When I went to college, three hours south of Chicago, I first saw grits. I figured this breakfast dish was the oatmeal for southerners. When I moved to Texas, the big black barbeque pits in people’s yards took me by surprise. I’d seen a few small Weber grills on people’s balconies or patios in the past, but never anything so large that could almost fit an entire piglet. The preference for eating brisket with white bread in San Antonio floored me, as did enormous chicken legs on a stick that reminded me of the cave men.
But, for the most part, eating in the United States is pretty much the same anywhere you are. In this country of immigrants, we are blessed with having a potpourri of restaurants serving up cuisine from all corners of the world.
Being a vegetarian most of my life, I’ve always been attracted to foods of those countries that are not so meat focused. I knew Hindus traditionally are vegetarian, yet rarely had I visited a vegetarian Indian restaurant stateside. Traipsing through the southwestern most corner of the subcontinent, where vegetarianism seems to be the norm, I never saw the dishes I had understood to be Indian staples.
After three weeks in the state of Kerala, I hadn’t seen a piece of nan or a plate of palak paneer – two of my all time Indian favorites. It seems that most the Indian food I’d been acquainted with, prior to my trip to India, were northern dishes. Additionally, there is a wide variety of regional spices, vegetables and practices.
In South India, in lieu of nan, there were nearly a dozen alternatives: chapatti, puri, idly, dosa, dosa masala, sada dosa, roti, parota, vada, and utappa. I tried them all. With the exception of idly, thick patties made of fermented rice, I devoured them with (too much) gusto. I also came to look forward to my little two inch bowls of sambar soup, coconut chutney, a spicy tomato chutney, Indian pickles and fennel seeds to clean my palate.
South India is veggie heaven. Most all restaurants had prominent signs outside indicating “pure veg,” or “veg and non-veg.” In other words veggie friends, you’ll never be at a loss for something to eat anywhere you go in South India.
While many people talk about the high potential for dysentery in India, my sensitive tummy was fine throughout my three and a half weeks here. It’s important to note that I did NOT eat in clean fancy tourist-oriented places, rather, my mainstays were 50 cent meals where no one spoke English, and there were often no eating utensils. My dives had their own sense of cleanliness. Upon entering the store-fronts, you walked back to the wash station to clean your hands. However, many places I went did not have soap, or if they did, it was a pencil eraser-sized remnant floating in a bit of water.
The roti, idly, puri or whatever your starch selection is picked up with your right hand and dipped into the liquid sambar, chutneys or dal. The same process is used if your starch is a huge platter of rice, hence, when done eating, you head back to the wash station. Indians never eat with their left hand, as that’s reserved for other daily duties.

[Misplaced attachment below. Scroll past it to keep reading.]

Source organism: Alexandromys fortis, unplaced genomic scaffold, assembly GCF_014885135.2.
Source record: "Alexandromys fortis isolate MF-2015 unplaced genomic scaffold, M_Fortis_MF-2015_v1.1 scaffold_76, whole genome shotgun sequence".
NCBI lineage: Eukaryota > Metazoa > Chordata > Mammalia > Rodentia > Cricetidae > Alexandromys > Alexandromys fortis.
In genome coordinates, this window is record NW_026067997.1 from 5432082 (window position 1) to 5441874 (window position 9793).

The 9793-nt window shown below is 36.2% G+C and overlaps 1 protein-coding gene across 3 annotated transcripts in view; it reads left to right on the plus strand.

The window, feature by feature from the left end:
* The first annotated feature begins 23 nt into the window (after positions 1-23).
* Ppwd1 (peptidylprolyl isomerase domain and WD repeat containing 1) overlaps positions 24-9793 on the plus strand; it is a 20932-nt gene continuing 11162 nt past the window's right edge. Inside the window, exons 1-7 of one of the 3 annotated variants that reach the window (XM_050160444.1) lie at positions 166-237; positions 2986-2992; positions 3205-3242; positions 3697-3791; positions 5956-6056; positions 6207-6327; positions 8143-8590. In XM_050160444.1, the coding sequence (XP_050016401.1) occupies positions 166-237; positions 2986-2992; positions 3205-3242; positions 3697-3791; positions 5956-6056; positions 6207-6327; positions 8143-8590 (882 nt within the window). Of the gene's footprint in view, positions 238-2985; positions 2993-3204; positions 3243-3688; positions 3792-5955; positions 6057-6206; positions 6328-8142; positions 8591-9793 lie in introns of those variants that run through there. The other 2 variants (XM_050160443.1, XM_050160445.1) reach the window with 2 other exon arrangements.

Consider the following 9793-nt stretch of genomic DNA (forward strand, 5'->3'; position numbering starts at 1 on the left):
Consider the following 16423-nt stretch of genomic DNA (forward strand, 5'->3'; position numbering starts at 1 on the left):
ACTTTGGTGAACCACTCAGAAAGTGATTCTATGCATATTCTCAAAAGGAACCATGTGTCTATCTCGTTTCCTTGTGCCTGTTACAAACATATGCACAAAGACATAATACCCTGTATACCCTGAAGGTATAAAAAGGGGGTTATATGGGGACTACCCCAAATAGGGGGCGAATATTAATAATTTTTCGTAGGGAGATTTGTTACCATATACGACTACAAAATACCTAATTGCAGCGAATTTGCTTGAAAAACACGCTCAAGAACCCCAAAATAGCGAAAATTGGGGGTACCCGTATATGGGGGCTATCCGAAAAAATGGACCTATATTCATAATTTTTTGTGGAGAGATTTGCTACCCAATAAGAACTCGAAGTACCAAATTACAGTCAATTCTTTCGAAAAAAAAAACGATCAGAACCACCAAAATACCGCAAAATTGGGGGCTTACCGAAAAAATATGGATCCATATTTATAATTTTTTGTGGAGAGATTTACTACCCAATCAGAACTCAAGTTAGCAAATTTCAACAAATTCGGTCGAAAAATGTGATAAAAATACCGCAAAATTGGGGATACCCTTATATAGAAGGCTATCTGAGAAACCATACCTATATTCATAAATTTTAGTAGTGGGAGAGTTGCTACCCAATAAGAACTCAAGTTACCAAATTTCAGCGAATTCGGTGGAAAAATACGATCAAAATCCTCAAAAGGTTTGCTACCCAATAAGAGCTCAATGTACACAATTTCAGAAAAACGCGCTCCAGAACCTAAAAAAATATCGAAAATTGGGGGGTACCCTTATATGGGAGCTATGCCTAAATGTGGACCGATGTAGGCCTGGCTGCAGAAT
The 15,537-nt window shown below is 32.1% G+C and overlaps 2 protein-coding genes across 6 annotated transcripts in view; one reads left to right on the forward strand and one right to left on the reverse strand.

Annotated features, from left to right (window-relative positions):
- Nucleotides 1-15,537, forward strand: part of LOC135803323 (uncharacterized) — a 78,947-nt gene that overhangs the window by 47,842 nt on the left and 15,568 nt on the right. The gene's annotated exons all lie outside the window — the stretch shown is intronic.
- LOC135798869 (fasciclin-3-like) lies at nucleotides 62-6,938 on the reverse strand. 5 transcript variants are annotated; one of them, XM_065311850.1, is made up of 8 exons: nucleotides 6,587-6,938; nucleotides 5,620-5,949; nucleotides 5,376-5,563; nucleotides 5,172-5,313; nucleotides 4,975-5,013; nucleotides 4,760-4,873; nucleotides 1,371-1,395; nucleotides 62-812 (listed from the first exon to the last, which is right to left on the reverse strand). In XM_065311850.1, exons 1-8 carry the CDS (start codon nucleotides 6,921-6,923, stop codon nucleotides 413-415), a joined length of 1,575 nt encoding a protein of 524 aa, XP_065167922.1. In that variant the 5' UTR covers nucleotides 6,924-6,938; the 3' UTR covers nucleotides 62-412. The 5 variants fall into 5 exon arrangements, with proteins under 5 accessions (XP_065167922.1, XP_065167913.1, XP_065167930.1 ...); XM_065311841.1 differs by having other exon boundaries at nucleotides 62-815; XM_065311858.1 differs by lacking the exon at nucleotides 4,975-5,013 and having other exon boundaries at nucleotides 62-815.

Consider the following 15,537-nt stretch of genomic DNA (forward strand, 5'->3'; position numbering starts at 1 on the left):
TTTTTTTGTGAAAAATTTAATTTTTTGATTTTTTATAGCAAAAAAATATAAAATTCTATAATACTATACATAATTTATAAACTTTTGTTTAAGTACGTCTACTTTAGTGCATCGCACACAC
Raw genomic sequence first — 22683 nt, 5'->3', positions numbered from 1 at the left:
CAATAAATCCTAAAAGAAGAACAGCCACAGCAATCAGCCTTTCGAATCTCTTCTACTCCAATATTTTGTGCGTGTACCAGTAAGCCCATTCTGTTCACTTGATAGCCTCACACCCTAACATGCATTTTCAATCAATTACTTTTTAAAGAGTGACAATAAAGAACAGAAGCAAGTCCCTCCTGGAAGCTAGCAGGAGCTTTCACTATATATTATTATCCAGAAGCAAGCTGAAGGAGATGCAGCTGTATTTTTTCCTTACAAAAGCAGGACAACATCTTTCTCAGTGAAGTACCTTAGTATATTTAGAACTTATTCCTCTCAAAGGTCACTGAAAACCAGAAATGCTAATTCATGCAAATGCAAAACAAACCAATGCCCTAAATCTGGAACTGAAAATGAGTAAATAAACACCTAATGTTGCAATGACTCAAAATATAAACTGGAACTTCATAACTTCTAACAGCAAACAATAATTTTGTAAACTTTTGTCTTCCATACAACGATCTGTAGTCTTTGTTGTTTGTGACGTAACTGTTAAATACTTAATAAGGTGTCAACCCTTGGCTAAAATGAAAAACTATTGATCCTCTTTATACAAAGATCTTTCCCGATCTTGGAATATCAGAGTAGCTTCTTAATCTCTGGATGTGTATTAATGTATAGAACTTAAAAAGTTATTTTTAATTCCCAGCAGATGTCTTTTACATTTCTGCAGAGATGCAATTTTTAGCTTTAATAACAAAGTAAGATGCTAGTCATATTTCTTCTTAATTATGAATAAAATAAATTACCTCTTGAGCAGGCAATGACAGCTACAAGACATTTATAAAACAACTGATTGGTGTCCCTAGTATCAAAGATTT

Having lived in Mexico and Latin America, I was used to non-potable drinking water. What’s nice about the hole-in-the-walls that were my favorites is that most served hot pre-boiled water with your meal.
In the United States, eating out can be a chore for me, rather than a joy. Beyond being a vegetarian, I’m a vegan and a pre-diabetic who avoids all sugars and tries to limit carb intake. For example, I eat no potatoes and in the States, I shouldn’t eat more than half a slice of nan or a quarter cup of rice. Nor do I eat much fruit, given the glycemic index of bananas, pineapple, papayas and other natural sweets. In South India, while the starch is king and the veggies and sauces are the cherries on the ice cream, all restaurants seem to gladly refill the miniscule sized cups of sambar and chutney.
I rarely saw dishes with paneer (Indian cheese) or curd (yogurt), or any other form of dairy, but then again, many of my daily hangouts didn’t even offer a menu. You just told them if you wanted a dosa or an idly. Other than that, all appeared vegan. I didn’t ask about ghee, afraid of the answer.
I was told that “pure veg” means even the bread is sure not to have any egg in it, as Hindu vegetarians avoid all chicken by-products, deeming them unclean. Additionally, “pure veg” is a term to convey that the kitchen is totally animal free, not unlike the strict kosher rules. A “pure veg” kitchen will not have utensils or cooking tools that have touched meat.
While the Jain population in South India is rather small, there were also a number of restaurants that boast Jain vegetarian options. For those not familiar with the Jains, this is a form of Hinduism created by Mahveer Buddha in Bihar (Graya). The Jain religion takes ahimsa (do no harm) to the max and has spread to China and Singapore. Jains abstain from eating anything grown under the ground such as potatoes, gingers, radishes or other root vegetables. The strict Jains avoid onions, garlic and cauliflower, and their philosophy is to honor life of all kinds.
While the Jain religion began 5,000 years ago, in today’s modern age, many of their practices have been scientifically validated, not unlike those of Ayurveda which also dates back the same time. For example, the Jains boil their water before drinking it, eat before dark, refrain from any alcoholic beverages and conduct periodic fasting and nightly prayers that incorporate different quasi-yogic poses.
We cannot fathom how some of these ancient practices still hold their weight. But we cannot deny that in the absence of technology and modern university, many of the highest forms of well being and treatments, ranging from acupuncture to Reiki to Ayurveda to the rules of kashrut (kosher) to Jain diets are all founded on outstanding principles which in today’s world are still extremely helpful.